CapMetro Redesign Iteration 6

In this sixth iteration of the CapMetro App redesign for my Rapid Iteration and Creative Problem Solving class, I learned about how you can use scenarios to help you overcome feeling stuck about not being able to come up with solutions for your system. Scenarios are written stories used by designers to articulate how a person will use their system to achieve a goal. With only one last iteration to go this quarter, I decided to focus my time on building out the user flow for what was originally the Schedule.

After crafting a short scenario, I came to the decision that what a user that routinely rides the bus needs is not just a schedule of routes, but a way to know what buses are near them and when. From here, I illustrated the interfaces that help bring the proposed redesign to life by creating wireframes.

These are some of the changes that I made based on replacing the Schedule with Buses Near Me.

Home Screen Changes 

  • Eliminated the schedule button and replaced it with Buses Near Me
  • Eliminated Next Bus because Buses Near Me does the same thing in that it allows a user to see based on the stop closest to them, when the next bus will arrive. It is also not useful for the user to just see the time the bus will arrive without the context of where they will be picked up from.
  • Adjusted the size of the Pass Holder to be the same as the other buttons on the screen.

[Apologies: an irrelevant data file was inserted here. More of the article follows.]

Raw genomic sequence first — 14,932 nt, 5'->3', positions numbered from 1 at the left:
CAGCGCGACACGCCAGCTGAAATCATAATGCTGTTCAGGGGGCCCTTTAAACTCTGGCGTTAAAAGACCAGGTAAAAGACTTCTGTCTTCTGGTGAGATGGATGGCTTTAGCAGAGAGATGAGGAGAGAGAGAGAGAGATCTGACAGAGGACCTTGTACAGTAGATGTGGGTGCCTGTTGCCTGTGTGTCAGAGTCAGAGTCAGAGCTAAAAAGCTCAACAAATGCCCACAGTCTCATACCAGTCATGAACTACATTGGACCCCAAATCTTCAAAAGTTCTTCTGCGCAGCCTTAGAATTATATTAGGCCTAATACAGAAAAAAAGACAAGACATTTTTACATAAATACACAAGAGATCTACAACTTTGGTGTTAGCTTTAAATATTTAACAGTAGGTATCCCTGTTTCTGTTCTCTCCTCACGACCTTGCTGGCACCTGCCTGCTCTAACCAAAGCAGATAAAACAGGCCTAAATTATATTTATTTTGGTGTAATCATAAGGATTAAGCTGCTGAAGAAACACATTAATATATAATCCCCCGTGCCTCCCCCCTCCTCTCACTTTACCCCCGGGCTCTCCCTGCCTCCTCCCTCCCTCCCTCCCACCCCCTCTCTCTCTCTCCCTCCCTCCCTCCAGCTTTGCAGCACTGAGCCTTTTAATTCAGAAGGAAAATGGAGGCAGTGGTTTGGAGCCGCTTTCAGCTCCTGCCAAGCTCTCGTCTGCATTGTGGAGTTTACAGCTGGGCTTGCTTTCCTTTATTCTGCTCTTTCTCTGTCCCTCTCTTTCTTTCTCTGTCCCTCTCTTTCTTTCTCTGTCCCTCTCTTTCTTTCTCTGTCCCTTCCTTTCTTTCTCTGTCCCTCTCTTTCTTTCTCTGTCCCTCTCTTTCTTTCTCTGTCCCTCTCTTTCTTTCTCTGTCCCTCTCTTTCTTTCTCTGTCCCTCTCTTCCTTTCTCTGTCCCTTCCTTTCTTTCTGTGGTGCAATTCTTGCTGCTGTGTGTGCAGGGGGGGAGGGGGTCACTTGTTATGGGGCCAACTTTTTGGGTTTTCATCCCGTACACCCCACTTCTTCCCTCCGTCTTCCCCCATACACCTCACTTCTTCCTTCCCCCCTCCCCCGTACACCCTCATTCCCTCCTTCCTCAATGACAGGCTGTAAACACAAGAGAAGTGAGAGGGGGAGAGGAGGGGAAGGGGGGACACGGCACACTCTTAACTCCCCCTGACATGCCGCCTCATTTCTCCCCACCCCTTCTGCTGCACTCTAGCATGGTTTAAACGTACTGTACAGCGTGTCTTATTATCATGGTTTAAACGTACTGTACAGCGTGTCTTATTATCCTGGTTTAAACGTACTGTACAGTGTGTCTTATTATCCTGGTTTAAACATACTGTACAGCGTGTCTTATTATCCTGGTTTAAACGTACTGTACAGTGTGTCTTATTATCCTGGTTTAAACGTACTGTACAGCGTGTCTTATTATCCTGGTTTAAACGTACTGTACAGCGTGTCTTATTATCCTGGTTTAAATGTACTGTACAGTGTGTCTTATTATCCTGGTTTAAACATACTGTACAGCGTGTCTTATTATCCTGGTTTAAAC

In this iteration, I also revised the concept map which was used initially to map the existing system. Concept maps are used by a designer to visualize all of the components within a system and understand both the priorities and relationships these components have. The revised concept map shows the changes made to the the home screen. Getting rid of Next Bus means I can make the Pass Holder Button the same size as the others. I also no longer need Buses Near Me.

CapMetro Concept Map Redesign 6

User Testing

I’m continuing to practice an an evaluative user testing method called, Think Aloud Testing. With this testing method, the design researcher can get a glimpse into people’s working memory. This allows me to hear how people are thinking through each step as they articulate what they’re thinking without affecting the outcome of the task they’re performing.

For user testing this week, I provided the user with the following scenario: You’re a regular bus rider that usually takes the same route at the same time every day. Today is a special day. There’s a major event in town and you have decided to head to work at a later time than usual. How would you use the Buses Near Me feature to find a new route to your job at the Domain. This task revealed several breakdowns in this flow:

Schedule Flow


“Why would I use Buses Near Me instead of the Trip Planner?”

“Where’s the keyboard?”

“How do I know where I am right now? I don’t know where Century Oaks Terrace is.”

“Maybe I can press the time?”

What user testing revealed for me is that moving into my final iteration, I need to identify the best elements from Trip Planner and Buses Near Me and combine them into one single flow. They are both For example, I think that the Buses Near Me map could help the user visually orient themselves better than the Trip Planner map because it immediately shows you what route is associated with the times displayed on the screen. From the Trip Planner, I think the ability to immediately buy or use your pass. All screens for my proposed CapMetro Redesign can be seen here.